So what happened?
The students loved it, or at least I think they did. The fact that I gave hats and pens to the winning team may have helped, but for now I will credit it to my great speaking performance and an engaging assignment. They worked together, talked, and everyone had a great time.
Would it be great and amazing if all these kids went on to be engineers? It sure would, but that is unfortunately not realistic. I know not everyone is cut-out for a career in engineering, but I did spend a good portion of my talk covering STEM careers in general, not just engineering. Demand for STEM professionals grows every year and the current supply is simply not keeping up.
Texas is doing a great job in promoting STEM careers to young people with the Texas STEM Coalition.
NPSE supports Math Counts to get students of all ages interested and excited about math.
ASME supports FIRST – For Inspiration and Recognition of Science and Technology – by working to find mentors, judges, and other volunteers for the different competitions they hold.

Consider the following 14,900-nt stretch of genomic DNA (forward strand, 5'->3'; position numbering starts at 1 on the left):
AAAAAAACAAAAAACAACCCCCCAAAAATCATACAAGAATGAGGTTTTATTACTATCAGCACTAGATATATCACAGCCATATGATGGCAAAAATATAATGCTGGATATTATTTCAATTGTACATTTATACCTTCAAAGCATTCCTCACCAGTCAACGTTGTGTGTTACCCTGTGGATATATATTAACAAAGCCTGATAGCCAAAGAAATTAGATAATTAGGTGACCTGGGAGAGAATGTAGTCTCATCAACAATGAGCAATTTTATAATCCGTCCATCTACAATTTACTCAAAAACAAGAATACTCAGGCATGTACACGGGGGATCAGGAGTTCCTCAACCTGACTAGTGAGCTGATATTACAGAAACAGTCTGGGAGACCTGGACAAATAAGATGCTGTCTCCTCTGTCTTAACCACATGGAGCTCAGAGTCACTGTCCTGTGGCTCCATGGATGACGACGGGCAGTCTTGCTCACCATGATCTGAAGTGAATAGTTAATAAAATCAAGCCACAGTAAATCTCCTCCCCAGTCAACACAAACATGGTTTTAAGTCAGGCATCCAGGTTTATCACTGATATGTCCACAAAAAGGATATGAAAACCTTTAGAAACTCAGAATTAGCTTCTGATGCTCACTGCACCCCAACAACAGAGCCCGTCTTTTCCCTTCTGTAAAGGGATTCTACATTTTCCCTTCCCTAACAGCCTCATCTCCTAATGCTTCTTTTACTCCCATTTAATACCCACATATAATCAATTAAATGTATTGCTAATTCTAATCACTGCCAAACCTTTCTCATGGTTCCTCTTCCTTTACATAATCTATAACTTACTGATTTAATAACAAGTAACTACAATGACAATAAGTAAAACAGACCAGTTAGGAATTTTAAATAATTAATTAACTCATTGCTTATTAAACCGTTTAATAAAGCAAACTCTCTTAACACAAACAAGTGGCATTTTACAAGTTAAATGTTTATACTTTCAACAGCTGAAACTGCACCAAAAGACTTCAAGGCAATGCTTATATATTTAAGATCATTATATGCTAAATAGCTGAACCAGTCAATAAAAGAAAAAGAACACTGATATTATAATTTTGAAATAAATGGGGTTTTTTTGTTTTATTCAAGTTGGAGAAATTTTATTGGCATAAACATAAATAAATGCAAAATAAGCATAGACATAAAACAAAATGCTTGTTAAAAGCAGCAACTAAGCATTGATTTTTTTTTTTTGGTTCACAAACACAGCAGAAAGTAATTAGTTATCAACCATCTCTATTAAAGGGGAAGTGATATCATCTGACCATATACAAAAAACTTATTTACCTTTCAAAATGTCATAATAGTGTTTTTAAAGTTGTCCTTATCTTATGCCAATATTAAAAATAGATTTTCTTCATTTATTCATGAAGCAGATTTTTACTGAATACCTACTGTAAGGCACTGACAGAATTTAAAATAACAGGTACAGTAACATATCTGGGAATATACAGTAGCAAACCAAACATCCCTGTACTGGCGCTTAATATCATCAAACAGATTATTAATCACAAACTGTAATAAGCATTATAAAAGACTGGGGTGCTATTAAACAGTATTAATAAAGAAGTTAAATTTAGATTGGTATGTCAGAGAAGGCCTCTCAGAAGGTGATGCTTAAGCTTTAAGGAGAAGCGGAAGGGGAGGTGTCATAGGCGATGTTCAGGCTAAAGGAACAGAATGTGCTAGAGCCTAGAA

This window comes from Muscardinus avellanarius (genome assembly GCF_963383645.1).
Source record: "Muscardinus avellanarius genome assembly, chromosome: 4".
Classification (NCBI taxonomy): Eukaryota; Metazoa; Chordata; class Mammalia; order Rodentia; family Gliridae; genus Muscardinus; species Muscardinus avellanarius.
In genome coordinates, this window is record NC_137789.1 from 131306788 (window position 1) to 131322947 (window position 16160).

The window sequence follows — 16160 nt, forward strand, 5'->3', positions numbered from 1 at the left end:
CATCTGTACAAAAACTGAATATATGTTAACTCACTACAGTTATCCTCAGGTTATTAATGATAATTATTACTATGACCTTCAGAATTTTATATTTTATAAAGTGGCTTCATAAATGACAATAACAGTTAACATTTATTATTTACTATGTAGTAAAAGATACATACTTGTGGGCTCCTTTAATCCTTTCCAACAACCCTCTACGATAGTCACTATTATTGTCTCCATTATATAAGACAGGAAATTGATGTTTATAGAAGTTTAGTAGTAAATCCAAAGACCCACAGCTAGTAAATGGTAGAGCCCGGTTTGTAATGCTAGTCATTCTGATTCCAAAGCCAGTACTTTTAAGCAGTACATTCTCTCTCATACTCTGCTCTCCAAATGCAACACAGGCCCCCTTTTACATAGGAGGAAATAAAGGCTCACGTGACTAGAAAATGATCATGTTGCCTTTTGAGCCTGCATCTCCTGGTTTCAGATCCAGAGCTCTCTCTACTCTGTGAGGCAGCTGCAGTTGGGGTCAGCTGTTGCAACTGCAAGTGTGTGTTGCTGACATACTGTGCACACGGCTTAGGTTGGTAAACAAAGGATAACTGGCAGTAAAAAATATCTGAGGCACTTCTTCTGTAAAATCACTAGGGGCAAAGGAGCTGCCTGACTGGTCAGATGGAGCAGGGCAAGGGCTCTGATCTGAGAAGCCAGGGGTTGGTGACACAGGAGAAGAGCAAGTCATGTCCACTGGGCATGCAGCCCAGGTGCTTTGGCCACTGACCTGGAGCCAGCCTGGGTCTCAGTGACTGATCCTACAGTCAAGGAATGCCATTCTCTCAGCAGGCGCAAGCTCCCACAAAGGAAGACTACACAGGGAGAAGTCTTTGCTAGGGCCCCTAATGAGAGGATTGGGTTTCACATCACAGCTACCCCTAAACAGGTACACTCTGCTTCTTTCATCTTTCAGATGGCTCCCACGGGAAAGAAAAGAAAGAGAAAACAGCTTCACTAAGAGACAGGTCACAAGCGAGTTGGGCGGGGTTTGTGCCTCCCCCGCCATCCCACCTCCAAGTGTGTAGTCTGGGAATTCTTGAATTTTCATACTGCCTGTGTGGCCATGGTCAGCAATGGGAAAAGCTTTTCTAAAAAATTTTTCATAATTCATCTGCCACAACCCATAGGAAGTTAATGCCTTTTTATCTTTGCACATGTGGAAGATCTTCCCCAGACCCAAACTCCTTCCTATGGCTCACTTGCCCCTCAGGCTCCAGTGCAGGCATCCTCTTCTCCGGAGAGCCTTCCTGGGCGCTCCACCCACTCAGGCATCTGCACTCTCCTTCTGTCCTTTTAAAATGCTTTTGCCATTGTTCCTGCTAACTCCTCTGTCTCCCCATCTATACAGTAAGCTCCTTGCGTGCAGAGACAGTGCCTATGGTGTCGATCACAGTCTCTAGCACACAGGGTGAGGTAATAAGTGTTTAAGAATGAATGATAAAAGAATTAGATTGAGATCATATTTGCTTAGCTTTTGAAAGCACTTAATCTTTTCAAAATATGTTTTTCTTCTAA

Just like I challenged the students during my Career Day presentation, and I challenged myself by doing this, I want to challenge the readers of this blog.
The challenge for you is to find a way to give back in your career. Being an engineer has opened doors for me and my family that would have never been opened had I gone in a different direction. I will forever be grateful for the people in my life who encouraged and supported me in this journey. Giving back is the least that any of us can do.
I understand not everyone will be able to spend a whole day speaking with young students. However, any time you can share might be the spark that opens their eyes to the possibilities a rewarding STEM career can bring.
If you are passionate and truly enjoy what you do then Give Back. Take a chance, and put yourself out there.
This is my challenge to you, and the challenge I will continue to pursue.